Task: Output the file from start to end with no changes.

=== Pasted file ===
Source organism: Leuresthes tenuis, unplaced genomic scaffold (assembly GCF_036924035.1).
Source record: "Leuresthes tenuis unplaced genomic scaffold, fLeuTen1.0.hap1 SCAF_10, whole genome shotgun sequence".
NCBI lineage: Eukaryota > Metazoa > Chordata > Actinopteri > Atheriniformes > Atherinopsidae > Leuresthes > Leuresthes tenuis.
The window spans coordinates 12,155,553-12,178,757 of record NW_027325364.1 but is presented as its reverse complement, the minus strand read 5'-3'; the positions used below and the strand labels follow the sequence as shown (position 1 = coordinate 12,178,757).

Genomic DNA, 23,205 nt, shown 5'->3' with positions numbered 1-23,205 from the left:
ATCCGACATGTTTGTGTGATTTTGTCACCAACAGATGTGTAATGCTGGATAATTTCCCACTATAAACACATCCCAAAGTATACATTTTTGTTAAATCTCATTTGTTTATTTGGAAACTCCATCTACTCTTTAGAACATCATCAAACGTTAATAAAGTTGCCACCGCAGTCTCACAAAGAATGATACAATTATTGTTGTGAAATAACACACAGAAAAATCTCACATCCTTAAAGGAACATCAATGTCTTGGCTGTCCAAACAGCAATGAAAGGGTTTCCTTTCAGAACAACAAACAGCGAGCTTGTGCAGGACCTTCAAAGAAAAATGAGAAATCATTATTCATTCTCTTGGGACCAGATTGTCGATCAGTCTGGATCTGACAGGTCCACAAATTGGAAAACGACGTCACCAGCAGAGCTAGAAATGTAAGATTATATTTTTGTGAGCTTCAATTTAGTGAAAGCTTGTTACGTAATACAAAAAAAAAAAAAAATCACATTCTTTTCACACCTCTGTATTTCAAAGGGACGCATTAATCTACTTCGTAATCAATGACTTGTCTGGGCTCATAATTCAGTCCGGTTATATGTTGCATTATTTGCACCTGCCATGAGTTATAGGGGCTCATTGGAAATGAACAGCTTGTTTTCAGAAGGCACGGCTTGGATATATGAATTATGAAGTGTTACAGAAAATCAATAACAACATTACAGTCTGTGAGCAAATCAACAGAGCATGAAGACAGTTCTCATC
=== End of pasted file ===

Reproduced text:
Source organism: Leuresthes tenuis, unplaced genomic scaffold (assembly GCF_036924035.1).
Source record: "Leuresthes tenuis unplaced genomic scaffold, fLeuTen1.0.hap1 SCAF_10, whole genome shotgun sequence".
NCBI lineage: Eukaryota > Metazoa > Chordata > Actinopteri > Atheriniformes > Atherinopsidae > Leuresthes > Leuresthes tenuis.
The window spans coordinates 12,155,553-12,178,757 of record NW_027325364.1 but is presented as its reverse complement, the minus strand read 5'-3'; the positions used below and the strand labels follow the sequence as shown (position 1 = coordinate 12,178,757).

Genomic DNA, 23,205 nt, shown 5'->3' with positions numbered 1-23,205 from the left:
ATCCGACATGTTTGTGTGATTTTGTCACCAACAGATGTGTAATGCTGGATAATTTCCCACTATAAACACATCCCAAAGTATACATTTTTGTTAAATCTCATTTGTTTATTTGGAAACTCCATCTACTCTTTAGAACATCATCAAACGTTAATAAAGTTGCCACCGCAGTCTCACAAAGAATGATACAATTATTGTTGTGAAATAACACACAGAAAAATCTCACATCCTTAAAGGAACATCAATGTCTTGGCTGTCCAAACAGCAATGAAAGGGTTTCCTTTCAGAACAACAAACAGCGAGCTTGTGCAGGACCTTCAAAGAAAAATGAGAAATCATTATTCATTCTCTTGGGACCAGATTGTCGATCAGTCTGGATCTGACAGGTCCACAAATTGGAAAACGACGTCACCAGCAGAGCTAGAAATGTAAGATTATATTTTTGTGAGCTTCAATTTAGTGAAAGCTTGTTACGTAATACAAAAAAAAAAAAAAATCACATTCTTTTCACACCTCTGTATTTCAAAGGGACGCATTAATCTACTTCGTAATCAATGACTTGTCTGGGCTCATAATTCAGTCCGGTTATATGTTGCATTATTTGCACCTGCCATGAGTTATAGGGGCTCATTGGAAATGAACAGCTTGTTTTCAGAAGGCACGGCTTGGATATATGAATTATGAAGTGTTACAGAAAATCAATAACAACATTACAGTCTGTGAGCAAATCAACAGAGCATGAAGACAGTTCTCATC